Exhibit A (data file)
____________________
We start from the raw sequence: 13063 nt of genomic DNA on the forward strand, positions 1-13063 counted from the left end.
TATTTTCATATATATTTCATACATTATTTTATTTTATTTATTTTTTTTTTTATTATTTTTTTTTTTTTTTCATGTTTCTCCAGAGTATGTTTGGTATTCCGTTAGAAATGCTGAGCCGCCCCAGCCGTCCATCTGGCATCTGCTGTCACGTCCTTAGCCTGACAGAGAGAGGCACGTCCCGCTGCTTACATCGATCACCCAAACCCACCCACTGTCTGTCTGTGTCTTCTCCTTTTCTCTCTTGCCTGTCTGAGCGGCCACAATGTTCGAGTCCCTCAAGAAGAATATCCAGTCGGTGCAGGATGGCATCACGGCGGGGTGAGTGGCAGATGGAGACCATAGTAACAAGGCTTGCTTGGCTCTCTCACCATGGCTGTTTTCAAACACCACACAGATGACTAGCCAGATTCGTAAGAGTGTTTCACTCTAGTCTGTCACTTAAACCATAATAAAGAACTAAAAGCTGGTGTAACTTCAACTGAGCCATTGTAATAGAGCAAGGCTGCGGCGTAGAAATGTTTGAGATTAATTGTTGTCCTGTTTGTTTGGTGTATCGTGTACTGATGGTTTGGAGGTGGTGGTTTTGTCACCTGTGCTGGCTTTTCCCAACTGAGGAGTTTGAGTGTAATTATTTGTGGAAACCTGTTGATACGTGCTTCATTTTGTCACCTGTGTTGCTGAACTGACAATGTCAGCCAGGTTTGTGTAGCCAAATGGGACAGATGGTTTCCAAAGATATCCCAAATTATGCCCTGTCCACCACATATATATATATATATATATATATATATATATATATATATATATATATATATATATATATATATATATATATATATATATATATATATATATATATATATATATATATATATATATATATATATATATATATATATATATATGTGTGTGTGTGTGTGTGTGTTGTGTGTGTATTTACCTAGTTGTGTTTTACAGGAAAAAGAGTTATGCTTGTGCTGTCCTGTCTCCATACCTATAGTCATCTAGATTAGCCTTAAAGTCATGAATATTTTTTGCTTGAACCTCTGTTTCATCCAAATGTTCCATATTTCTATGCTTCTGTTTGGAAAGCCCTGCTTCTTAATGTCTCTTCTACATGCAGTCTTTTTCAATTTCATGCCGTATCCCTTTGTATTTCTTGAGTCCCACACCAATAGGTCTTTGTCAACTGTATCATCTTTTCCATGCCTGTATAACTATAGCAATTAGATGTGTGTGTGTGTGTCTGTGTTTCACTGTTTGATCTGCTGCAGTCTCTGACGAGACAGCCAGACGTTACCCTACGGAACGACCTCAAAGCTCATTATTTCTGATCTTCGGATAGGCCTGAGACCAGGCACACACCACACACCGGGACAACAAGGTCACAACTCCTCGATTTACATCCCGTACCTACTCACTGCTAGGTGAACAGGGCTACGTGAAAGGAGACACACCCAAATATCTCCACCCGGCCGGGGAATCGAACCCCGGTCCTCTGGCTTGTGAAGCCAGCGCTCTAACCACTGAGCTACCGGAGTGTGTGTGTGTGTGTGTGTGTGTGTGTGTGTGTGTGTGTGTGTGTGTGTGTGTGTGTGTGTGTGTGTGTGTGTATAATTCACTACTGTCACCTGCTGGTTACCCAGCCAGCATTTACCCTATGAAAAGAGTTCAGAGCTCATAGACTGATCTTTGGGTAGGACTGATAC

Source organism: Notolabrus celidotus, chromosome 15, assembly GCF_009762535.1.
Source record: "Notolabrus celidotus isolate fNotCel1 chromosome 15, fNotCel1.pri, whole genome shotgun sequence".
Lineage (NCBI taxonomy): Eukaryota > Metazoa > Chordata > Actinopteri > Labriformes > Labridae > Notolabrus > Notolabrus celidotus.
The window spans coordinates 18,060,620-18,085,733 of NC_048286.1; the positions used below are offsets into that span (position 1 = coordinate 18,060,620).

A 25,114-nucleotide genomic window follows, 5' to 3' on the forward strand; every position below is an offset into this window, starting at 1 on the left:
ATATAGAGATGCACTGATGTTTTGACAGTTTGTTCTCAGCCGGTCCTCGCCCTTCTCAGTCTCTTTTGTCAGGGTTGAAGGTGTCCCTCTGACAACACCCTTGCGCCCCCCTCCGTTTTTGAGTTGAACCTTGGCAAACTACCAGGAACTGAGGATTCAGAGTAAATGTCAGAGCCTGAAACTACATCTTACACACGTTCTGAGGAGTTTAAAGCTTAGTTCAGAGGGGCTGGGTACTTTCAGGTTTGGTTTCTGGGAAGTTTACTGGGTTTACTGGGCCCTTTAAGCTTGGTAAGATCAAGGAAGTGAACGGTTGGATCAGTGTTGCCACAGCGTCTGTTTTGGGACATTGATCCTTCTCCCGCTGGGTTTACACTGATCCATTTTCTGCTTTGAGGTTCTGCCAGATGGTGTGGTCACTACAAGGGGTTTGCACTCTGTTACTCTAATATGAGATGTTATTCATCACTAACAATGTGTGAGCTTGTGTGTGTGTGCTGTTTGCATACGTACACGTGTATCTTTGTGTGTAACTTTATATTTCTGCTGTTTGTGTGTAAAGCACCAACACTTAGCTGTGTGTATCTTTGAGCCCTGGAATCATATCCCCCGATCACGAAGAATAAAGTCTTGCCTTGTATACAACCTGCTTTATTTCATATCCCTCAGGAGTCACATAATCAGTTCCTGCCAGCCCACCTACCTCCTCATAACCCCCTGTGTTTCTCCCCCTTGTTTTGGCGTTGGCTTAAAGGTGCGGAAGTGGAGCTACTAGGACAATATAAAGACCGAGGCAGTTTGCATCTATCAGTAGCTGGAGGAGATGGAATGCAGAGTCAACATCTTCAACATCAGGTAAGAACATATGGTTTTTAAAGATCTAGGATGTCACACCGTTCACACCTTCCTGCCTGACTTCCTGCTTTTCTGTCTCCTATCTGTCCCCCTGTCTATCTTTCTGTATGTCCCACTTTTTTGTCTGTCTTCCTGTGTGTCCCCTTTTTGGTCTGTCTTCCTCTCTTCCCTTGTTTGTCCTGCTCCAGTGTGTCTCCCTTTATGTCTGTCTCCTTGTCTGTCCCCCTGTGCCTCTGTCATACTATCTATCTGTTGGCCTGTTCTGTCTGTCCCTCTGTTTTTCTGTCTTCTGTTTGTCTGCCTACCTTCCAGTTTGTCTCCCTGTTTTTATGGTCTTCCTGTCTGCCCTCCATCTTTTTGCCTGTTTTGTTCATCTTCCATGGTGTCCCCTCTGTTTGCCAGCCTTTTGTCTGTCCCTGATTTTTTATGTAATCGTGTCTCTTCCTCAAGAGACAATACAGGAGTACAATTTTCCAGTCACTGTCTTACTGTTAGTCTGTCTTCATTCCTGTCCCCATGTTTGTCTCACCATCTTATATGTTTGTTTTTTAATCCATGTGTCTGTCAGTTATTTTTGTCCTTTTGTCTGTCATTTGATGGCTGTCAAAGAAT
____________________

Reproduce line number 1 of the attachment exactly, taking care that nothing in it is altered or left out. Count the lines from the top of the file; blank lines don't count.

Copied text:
We start from the raw sequence: 13063 nt of genomic DNA on the forward strand, positions 1-13063 counted from the left end.